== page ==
WASHINGTON – Former Vice President Al Gore, the leading American voice on climate change, urged lawmakers Friday to overcome partisan differences and take action to reduce greenhouse gases, but Democrats and Republicans sparred even more vigorously over the cost of dealing with global warming.
Gore, who won a Nobel prize for his work on climate change, told a congressional hearing that "the dire and growing threat" of a warmer earth requires the parties to unite to deal with the environmental threat. He endorsed a House Democratic bill that would limit carbon dioxide and other pollution linked to warming.
He went on to give a head-scratching response to the criticism of the high cost of the transition off of fossil fuels:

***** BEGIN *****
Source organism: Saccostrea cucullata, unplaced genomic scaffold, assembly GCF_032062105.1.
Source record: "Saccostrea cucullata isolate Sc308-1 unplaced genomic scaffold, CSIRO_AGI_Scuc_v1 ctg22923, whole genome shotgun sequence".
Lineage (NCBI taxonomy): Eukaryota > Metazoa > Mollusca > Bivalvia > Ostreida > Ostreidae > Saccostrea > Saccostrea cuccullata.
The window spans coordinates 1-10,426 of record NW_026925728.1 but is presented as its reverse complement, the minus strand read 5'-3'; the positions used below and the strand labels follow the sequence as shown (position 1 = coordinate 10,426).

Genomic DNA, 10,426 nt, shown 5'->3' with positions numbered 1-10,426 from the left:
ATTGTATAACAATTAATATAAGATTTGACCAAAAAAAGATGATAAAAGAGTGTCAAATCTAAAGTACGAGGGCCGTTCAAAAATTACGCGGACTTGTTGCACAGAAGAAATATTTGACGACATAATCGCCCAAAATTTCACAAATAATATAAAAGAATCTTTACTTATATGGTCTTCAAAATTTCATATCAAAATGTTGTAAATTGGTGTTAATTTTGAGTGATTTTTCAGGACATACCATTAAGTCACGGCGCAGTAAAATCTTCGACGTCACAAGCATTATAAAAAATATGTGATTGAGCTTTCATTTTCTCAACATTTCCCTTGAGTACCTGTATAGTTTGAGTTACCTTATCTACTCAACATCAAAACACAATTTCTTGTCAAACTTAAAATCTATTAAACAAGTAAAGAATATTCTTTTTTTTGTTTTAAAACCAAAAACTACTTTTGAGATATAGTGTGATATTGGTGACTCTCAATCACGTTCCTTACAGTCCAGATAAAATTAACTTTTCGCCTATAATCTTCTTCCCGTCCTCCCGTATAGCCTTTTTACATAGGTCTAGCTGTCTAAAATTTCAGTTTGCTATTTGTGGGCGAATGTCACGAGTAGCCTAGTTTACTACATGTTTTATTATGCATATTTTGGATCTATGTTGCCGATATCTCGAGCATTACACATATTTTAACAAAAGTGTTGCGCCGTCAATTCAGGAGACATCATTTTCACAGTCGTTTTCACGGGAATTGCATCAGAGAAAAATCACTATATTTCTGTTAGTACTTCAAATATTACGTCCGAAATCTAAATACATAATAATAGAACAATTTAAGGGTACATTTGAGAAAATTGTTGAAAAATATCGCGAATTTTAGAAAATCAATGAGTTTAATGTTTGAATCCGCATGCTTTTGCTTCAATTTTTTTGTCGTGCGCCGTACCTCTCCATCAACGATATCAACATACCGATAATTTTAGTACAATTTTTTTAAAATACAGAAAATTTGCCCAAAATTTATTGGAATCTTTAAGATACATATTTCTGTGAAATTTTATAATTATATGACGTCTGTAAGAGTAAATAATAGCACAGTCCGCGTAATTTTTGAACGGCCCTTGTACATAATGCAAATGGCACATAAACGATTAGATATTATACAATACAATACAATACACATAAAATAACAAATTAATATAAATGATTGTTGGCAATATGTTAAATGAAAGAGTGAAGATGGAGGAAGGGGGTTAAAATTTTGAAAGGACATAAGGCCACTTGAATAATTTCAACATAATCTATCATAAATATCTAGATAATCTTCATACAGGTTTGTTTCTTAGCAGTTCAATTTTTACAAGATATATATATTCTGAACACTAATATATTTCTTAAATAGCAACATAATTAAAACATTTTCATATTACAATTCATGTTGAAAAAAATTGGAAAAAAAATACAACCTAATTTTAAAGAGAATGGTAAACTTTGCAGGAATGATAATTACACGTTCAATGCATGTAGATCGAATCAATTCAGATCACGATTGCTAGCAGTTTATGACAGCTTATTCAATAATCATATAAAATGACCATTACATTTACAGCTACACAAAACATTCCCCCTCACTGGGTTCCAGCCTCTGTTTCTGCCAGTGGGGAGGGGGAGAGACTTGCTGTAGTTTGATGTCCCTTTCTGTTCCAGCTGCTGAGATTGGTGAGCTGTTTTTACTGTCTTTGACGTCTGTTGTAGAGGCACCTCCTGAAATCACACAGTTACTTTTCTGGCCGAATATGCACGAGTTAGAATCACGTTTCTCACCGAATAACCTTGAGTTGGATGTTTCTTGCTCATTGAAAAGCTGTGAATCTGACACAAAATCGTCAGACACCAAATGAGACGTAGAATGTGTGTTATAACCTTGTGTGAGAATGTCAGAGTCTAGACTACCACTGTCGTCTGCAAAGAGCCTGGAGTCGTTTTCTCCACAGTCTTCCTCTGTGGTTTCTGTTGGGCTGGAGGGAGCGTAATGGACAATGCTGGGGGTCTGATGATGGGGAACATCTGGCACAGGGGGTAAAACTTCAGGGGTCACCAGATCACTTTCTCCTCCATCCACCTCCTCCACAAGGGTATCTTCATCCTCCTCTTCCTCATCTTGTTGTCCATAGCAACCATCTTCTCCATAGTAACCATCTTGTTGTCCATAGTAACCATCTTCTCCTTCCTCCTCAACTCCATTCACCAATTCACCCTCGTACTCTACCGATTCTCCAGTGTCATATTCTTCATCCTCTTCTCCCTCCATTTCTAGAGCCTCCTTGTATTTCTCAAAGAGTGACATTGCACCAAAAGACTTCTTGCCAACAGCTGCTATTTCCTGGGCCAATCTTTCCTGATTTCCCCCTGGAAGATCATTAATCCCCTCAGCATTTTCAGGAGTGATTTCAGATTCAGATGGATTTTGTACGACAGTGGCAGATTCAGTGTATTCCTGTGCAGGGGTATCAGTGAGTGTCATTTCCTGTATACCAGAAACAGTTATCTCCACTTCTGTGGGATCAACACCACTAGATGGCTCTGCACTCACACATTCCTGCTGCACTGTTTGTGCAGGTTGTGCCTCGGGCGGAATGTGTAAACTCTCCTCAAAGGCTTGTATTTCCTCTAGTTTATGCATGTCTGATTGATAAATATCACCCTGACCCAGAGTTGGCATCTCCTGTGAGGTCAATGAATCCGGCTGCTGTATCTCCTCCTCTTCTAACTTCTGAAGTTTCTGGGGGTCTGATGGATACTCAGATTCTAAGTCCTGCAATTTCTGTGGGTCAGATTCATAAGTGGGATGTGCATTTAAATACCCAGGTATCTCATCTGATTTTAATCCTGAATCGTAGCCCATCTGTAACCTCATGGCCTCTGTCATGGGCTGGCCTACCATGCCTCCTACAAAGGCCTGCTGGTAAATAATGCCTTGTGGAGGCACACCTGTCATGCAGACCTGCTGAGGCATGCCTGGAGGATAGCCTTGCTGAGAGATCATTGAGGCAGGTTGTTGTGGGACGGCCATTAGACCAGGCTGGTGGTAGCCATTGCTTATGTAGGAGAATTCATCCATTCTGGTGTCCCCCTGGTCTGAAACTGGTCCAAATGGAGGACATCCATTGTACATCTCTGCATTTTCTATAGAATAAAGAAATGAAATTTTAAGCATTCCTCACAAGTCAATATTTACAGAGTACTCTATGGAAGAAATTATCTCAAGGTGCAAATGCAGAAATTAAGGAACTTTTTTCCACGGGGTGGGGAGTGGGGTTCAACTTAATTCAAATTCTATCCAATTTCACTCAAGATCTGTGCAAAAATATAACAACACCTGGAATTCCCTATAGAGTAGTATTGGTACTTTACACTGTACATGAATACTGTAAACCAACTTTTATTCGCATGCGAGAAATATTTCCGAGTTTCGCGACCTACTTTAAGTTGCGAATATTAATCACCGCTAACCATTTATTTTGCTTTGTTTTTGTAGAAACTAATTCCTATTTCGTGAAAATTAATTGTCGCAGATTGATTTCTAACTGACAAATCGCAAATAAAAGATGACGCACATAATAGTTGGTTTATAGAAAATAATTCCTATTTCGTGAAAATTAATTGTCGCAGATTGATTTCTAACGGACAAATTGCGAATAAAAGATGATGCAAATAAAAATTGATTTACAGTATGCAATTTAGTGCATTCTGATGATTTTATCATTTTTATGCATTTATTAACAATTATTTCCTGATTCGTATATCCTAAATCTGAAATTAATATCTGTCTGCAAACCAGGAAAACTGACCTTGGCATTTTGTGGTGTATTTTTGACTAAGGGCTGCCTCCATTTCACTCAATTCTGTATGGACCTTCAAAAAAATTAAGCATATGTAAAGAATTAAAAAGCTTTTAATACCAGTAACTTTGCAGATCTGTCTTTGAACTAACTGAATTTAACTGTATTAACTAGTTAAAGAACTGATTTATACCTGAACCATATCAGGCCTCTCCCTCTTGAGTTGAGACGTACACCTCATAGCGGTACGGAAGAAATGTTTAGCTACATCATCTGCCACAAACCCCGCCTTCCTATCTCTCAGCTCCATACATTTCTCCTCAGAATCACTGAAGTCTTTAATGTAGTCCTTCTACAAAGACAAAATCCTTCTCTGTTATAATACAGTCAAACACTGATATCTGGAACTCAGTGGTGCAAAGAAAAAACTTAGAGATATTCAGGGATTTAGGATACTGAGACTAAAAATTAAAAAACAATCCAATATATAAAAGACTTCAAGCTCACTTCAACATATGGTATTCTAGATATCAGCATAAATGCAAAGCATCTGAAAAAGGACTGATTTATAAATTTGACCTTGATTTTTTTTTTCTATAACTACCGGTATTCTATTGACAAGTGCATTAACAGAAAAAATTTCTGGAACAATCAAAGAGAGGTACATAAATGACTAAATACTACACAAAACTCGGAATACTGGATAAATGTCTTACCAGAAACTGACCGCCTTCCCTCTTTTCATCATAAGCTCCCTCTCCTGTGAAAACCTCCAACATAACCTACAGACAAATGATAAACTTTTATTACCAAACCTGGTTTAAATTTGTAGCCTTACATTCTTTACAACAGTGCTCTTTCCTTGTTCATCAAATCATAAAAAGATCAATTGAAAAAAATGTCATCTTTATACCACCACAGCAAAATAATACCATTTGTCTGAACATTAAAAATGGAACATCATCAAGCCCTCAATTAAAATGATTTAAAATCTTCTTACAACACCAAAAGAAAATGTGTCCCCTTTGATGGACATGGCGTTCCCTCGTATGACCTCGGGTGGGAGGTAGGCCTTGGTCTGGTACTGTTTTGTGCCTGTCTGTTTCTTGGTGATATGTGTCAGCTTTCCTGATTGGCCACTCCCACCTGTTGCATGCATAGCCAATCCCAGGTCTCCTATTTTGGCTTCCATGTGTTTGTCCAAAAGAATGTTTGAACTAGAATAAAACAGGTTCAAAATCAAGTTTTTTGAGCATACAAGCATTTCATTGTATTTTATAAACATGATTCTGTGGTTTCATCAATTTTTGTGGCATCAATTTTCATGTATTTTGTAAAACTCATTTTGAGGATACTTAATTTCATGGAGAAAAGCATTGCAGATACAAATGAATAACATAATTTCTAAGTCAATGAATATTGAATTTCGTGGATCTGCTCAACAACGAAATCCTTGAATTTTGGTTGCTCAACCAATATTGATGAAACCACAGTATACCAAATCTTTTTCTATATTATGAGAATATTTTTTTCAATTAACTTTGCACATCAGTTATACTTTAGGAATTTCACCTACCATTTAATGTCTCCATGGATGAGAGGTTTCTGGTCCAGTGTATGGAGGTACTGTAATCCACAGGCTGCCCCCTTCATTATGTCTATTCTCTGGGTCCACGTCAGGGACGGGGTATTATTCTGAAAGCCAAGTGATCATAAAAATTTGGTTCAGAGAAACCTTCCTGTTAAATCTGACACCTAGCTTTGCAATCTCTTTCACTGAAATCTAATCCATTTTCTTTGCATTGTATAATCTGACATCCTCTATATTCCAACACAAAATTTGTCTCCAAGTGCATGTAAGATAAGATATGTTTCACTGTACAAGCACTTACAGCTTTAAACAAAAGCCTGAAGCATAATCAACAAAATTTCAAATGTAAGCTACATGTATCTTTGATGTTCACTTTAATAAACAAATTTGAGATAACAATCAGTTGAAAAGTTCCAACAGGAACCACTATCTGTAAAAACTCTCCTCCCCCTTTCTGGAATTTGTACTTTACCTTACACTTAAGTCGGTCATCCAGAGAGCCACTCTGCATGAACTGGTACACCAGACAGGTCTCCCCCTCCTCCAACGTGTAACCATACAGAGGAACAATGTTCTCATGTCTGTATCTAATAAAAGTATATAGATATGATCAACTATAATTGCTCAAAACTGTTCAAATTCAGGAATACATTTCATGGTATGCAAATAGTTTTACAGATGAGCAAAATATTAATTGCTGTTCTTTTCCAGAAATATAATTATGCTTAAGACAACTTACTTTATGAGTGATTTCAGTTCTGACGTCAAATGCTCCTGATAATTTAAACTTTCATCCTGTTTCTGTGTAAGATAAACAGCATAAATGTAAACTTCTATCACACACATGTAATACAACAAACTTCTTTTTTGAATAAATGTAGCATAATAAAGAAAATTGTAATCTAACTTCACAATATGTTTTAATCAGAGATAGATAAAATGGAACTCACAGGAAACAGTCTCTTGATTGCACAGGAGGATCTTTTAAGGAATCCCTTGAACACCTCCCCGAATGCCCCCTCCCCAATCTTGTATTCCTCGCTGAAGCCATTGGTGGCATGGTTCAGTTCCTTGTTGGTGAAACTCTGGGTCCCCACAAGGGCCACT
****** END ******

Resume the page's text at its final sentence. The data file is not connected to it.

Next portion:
"I think the cost of energy will come down when we make this transition to renewable energy," said Gore, who predicted economic costs would be much greater if global warming is not reined in by a shift from the use of fossil fuels.
Prices might go down eventually, but as I have said before, to make such a drastic change quickly the immediate costs would be enormous. In the middle of a recession is not the time to put added costs that are not unhesitatingly imperitive at this time.